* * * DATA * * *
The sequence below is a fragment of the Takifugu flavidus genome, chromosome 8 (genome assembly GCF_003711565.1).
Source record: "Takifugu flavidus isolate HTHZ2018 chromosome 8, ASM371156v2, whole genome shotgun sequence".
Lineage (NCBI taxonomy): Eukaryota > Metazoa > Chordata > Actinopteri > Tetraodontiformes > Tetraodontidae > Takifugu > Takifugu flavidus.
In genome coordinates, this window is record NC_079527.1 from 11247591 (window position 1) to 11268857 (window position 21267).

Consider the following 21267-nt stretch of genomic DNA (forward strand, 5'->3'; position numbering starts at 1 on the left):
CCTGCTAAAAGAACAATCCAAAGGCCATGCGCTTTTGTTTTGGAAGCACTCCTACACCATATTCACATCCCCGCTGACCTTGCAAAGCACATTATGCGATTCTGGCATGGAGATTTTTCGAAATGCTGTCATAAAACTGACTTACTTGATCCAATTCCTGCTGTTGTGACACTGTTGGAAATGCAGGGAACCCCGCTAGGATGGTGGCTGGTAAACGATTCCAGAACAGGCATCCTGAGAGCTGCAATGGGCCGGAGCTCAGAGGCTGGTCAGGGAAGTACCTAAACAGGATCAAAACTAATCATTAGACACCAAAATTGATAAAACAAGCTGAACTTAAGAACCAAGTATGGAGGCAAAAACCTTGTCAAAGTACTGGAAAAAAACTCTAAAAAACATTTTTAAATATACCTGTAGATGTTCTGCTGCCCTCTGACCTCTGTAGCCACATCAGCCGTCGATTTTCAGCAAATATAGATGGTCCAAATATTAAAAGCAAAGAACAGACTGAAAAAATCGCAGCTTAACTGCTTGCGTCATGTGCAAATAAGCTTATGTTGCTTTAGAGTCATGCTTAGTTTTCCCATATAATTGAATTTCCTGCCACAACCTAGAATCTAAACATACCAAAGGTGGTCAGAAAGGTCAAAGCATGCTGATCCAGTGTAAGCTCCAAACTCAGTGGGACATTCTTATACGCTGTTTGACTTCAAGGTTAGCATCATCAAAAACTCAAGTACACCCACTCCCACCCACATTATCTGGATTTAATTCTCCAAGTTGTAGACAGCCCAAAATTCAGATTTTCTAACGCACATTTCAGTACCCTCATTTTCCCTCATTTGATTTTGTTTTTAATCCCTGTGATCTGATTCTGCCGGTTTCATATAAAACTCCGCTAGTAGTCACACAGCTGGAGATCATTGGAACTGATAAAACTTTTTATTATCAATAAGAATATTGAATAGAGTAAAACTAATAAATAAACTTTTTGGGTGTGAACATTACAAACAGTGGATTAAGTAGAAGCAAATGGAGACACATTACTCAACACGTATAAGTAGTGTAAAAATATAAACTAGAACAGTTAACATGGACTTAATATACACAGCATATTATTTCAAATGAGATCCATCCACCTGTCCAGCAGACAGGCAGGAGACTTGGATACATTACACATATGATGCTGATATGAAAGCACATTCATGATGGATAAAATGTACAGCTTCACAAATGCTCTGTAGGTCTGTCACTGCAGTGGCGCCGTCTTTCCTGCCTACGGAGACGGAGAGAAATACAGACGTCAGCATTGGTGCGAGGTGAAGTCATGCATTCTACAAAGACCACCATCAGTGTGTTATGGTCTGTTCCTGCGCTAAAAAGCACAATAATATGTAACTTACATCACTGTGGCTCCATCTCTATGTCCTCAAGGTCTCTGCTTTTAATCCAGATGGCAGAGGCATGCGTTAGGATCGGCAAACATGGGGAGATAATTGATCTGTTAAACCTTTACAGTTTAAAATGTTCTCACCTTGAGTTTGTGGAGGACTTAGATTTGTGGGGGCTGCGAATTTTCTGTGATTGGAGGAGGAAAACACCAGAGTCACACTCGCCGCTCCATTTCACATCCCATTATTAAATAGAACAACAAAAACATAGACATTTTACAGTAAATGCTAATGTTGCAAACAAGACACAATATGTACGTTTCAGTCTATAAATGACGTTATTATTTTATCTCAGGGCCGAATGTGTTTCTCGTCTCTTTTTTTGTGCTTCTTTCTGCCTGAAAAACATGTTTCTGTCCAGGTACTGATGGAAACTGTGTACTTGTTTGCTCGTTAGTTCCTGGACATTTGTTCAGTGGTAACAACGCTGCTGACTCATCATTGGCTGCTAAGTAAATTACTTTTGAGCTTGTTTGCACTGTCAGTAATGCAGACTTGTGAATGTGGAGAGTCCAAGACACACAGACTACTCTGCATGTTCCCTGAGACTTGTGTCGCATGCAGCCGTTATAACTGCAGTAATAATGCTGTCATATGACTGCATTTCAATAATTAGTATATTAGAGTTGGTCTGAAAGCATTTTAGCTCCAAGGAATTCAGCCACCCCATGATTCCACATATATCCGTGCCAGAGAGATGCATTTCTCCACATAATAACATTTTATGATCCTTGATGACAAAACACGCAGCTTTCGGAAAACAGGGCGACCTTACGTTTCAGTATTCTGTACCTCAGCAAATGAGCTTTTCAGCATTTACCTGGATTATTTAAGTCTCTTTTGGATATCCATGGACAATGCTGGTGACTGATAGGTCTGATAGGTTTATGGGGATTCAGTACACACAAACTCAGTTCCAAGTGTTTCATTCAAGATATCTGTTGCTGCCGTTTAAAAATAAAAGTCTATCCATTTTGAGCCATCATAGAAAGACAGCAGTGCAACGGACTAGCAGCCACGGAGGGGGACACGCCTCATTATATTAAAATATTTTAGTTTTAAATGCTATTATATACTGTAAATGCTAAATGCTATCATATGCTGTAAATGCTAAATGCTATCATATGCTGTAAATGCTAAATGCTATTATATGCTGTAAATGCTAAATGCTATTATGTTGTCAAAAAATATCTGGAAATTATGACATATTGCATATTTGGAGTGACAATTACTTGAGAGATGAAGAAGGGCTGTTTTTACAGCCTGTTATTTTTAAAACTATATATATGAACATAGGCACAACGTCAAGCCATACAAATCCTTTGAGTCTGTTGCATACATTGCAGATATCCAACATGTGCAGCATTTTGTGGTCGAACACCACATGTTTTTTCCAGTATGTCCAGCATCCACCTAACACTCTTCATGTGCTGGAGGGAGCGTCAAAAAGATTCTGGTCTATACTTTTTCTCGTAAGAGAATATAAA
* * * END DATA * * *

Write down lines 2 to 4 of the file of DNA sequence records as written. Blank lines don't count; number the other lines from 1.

Source record: "Takifugu flavidus isolate HTHZ2018 chromosome 8, ASM371156v2, whole genome shotgun sequence".
Lineage (NCBI taxonomy): Eukaryota > Metazoa > Chordata > Actinopteri > Tetraodontiformes > Tetraodontidae > Takifugu > Takifugu flavidus.
In genome coordinates, this window is record NC_079527.1 from 11247591 (window position 1) to 11268857 (window position 21267).